What to expect when buying a website
There is a very wide range of services that you may need when buying a website and not all website developers offer them all. When commissioning some new web development you will want to be clear about what you are after OR to investigate what your developers come back to you with. It’s best not to just assume they know what to build for you and your business.
Some web developers will offer a total package offering many of the items below as part of the starter price, but others will not, so it is always advisable to list what you need and ask what is included in the initial price, and what is charged for separately.
These are the basics a website owner would expect:
URL or domain name
This is your unique identifier – starting with www. and ending with .com, .co.uk, .org, .net or similar. Once your domain name is registered it is yours to use exclusively. Some developers will buy this for you, others will expect you to do it, but will usually be able to advise on where to go. If you can our recommendation would always be to buy this yourself and let the developers have access to it. Ownership of it more often is in your interest if problems do arise and you part company with your developers.
Websites have to have a place to live, called a server, and usually the developer will be your “host”.
The crucial question here is whether they are hosting via space bought on a server owned by someone else or have their own “dedicated” server, which can be a more secure option.
You will usually be charged a small fee for this service.
Some developers are also accomplished graphic designers or have graphic designers within their team but others are not. If the look of your website is important to your reputation or image you need to look at examples of the developer’s work and then consider using a graphic designer if they don’t have one in house.
It’s important to ask how many initial design options and how many changes are included as part of the design and build quote and what charges there will be for further changes beyond this maximum.
Some developers offer a basic starter site, usually of four to five pages, for a fixed fee that may also include setting up a specific number of email addresses.
Typically you will have a home page – the main page that website visitors will see first. Then you will need other pages covering other information, typically for a basic “brochure” site they will be products or services, news/blog page, references/testimonials, prices and contact details, but you may want more. Collectively these make up the navigation/site map by which visitors find their way to the information they want.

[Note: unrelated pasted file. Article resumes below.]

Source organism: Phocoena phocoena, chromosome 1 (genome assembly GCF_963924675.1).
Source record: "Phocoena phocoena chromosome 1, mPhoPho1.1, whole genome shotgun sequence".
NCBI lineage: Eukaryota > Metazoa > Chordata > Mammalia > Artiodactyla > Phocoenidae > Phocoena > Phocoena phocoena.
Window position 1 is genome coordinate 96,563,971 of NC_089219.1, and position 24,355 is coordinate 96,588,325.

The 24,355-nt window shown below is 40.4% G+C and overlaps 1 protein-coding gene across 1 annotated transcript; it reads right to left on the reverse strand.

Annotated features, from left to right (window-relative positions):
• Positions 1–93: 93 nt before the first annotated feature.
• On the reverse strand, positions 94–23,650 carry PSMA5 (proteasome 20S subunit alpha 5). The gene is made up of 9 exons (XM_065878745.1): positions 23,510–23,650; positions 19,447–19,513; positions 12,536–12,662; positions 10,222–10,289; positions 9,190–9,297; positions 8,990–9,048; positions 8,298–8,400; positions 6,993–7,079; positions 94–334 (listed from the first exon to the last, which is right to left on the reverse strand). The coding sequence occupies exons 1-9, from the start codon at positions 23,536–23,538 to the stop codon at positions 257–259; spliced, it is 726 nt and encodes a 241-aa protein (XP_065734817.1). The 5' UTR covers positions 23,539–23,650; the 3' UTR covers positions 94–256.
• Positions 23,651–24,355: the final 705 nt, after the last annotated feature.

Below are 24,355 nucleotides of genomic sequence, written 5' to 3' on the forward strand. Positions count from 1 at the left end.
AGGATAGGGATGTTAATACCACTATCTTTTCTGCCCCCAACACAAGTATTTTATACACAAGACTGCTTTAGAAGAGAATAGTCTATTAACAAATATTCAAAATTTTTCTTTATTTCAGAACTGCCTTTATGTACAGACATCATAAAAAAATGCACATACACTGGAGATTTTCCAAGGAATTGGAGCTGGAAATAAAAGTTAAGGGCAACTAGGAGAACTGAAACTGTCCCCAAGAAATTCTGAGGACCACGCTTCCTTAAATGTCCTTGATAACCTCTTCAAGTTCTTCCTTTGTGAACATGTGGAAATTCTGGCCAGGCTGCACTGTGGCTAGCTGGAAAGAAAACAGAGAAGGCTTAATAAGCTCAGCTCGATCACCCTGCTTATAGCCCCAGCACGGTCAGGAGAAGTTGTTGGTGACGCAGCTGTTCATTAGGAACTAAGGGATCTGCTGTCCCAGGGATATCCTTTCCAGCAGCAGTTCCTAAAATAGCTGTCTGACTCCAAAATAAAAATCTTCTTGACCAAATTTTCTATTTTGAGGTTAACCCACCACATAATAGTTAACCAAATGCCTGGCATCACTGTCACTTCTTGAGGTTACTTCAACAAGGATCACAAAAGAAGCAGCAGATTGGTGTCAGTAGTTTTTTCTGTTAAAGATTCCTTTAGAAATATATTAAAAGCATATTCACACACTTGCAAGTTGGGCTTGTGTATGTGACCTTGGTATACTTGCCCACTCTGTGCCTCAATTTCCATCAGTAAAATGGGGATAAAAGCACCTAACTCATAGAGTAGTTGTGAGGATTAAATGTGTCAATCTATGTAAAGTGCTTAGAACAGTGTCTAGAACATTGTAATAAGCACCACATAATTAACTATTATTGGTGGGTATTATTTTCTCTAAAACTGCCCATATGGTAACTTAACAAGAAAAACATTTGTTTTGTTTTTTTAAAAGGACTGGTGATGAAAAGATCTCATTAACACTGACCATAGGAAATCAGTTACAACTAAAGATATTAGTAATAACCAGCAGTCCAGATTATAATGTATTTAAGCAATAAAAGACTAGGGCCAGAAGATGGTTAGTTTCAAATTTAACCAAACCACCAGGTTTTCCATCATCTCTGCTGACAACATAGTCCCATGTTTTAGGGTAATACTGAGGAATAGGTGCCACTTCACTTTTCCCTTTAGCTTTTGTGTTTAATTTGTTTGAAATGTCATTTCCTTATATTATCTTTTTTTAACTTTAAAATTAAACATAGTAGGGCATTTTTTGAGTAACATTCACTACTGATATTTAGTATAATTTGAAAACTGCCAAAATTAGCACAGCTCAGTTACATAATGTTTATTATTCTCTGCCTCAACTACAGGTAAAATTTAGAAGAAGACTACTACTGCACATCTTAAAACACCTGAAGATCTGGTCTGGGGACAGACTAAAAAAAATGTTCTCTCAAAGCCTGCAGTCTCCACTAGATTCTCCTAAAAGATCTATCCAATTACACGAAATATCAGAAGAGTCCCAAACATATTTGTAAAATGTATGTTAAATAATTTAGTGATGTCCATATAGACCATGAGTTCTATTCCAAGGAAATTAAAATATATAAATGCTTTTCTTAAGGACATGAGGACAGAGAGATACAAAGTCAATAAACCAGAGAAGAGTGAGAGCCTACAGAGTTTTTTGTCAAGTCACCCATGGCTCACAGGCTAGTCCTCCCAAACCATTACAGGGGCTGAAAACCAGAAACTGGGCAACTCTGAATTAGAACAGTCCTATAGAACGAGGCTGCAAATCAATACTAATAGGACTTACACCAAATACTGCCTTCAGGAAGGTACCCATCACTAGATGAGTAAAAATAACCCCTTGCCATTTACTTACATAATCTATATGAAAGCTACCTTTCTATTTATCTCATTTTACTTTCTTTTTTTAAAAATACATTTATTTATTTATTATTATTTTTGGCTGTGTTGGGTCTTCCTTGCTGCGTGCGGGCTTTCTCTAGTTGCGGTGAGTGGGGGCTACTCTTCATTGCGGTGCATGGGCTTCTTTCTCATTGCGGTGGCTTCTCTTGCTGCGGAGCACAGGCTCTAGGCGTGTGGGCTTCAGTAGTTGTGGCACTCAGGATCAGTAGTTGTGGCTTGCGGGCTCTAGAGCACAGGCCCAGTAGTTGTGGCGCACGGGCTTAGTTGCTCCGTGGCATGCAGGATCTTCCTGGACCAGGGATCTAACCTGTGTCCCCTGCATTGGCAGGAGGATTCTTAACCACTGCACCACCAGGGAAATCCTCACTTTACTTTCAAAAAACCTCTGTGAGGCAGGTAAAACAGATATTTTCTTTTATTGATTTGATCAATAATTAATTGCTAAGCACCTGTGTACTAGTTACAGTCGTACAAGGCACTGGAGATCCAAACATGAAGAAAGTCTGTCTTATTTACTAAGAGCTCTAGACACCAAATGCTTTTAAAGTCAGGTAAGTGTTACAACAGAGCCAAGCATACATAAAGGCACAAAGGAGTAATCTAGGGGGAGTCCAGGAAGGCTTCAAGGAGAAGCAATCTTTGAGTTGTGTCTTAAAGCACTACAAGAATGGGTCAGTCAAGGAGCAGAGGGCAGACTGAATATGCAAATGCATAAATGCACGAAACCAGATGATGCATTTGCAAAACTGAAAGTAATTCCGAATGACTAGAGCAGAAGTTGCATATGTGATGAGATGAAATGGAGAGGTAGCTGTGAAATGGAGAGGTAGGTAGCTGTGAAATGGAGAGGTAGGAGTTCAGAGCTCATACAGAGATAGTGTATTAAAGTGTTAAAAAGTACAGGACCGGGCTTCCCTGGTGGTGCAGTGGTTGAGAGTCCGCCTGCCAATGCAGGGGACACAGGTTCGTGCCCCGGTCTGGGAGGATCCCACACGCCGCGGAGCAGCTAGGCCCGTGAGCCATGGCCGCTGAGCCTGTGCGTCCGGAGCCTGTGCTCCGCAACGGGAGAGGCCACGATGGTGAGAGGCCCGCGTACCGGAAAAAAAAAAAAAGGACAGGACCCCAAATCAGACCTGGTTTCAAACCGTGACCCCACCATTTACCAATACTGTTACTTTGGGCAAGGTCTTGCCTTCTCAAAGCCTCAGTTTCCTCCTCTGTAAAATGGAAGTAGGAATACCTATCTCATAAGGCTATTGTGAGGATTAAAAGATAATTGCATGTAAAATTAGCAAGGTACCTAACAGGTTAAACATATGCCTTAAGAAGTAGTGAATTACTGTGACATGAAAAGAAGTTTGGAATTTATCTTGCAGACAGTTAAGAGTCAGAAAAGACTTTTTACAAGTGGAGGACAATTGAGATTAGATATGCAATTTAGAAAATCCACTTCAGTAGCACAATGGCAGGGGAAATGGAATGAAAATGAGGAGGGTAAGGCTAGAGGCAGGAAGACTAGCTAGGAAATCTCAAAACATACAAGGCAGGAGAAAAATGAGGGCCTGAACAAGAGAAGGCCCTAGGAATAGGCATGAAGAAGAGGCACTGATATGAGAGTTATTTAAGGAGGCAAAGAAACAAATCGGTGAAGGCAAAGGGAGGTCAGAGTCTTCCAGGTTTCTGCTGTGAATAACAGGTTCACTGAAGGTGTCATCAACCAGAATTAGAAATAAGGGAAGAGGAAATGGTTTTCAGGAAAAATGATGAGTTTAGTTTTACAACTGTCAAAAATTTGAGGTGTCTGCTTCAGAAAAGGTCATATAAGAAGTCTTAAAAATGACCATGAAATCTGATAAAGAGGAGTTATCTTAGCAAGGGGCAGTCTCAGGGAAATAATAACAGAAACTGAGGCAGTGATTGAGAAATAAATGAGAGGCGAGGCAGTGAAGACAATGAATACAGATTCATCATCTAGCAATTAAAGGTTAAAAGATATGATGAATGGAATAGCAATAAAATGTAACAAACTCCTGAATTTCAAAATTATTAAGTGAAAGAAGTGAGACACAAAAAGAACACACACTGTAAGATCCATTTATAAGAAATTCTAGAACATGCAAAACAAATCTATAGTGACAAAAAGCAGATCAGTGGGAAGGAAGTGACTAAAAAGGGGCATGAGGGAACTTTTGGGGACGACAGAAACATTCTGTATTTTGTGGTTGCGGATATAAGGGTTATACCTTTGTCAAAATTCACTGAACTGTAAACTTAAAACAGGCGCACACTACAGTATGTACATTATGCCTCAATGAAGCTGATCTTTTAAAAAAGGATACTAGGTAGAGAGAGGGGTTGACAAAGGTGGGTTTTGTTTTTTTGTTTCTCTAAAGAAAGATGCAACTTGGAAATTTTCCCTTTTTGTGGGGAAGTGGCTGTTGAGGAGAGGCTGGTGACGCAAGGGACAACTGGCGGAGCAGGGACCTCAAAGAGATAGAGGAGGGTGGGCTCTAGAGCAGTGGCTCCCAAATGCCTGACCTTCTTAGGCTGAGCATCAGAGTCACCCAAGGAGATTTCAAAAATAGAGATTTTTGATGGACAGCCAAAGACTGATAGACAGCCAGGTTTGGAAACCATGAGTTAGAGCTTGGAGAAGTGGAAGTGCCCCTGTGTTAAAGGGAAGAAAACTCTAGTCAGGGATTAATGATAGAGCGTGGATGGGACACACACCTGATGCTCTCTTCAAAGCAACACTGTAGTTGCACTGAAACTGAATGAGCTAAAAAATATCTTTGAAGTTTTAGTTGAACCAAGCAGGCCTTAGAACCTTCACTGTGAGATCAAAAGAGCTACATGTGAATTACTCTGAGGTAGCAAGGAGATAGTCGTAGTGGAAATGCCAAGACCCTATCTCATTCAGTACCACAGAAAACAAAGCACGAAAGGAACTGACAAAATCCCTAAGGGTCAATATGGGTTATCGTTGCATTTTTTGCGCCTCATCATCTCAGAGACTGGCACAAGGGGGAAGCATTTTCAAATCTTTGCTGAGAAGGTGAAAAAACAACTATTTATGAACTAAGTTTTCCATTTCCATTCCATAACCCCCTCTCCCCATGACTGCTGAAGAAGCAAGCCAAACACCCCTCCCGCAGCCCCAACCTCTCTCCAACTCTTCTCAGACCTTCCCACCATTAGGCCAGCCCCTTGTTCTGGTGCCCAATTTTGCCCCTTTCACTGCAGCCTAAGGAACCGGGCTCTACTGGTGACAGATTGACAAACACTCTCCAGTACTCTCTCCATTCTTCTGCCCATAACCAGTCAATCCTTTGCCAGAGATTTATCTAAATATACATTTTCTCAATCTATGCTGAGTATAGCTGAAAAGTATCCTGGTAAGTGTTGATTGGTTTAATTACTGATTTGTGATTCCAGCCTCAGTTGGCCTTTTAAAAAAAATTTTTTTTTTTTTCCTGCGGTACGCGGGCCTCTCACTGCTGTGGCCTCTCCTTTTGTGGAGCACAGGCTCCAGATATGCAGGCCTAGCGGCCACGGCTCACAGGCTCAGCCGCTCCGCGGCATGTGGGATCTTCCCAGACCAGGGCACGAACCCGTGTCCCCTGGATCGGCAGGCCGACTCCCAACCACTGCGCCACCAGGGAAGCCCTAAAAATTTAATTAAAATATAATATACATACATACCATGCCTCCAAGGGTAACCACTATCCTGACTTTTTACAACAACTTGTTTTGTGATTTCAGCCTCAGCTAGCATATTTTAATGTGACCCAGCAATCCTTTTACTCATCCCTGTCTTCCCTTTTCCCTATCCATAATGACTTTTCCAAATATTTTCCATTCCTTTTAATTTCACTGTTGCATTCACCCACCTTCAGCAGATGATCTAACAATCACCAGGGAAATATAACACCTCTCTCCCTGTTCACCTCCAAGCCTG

E-commerce websites are more complex and may also need to include a secure online ordering and payment system as well as several categorised product pages to make it easy for customers to find what they’re looking for.
Service and hospitality websites are a combination of brochure and e-commerce in that they will have special offers that will change frequently, perhaps menu changes, and will want to offer online booking facilities.
These days you also need to be sure that the website has been designed to be “responsive”, which means it can be viewed easily on a tablet or a mobile phone.
You also need to be sure that it will be built with the basic SEO (Search Engine Optimisation) in place to ensure it satisfies the search engines, like Google. That means the coding behind each page includes what are called title and description tags.
Aftercare and Support
The first decision is whether you intend to update your website yourself, write and load your own blogs or products. If so, you will need the website to be built with a CMS (Content management system). Does the developer provide either an instruction document or training to help you get familiar with it?
Most developers will offer some sort of support or aftercare package, which includes hosting, taking care of security updates, perhaps ongoing SEO work and may also include adding new content or changing existing words. They will charge a monthly fee for this. You need to know what services are included and whether there are options, such as a basic package (eg hosting and security) and a higher level package. You also need assurance that if your developer is going to be adding content for you they will do so promptly.
Other questions to ask
Copyright – some website owners have found when they want to move to a new developer or host that the original developer is blocking them, claiming that they own the copyright to your website. You must clarify this when negotiating the initial contract.
Make sure you and your developer have a mutually agreed and written deadline for completion of the design and building of the website!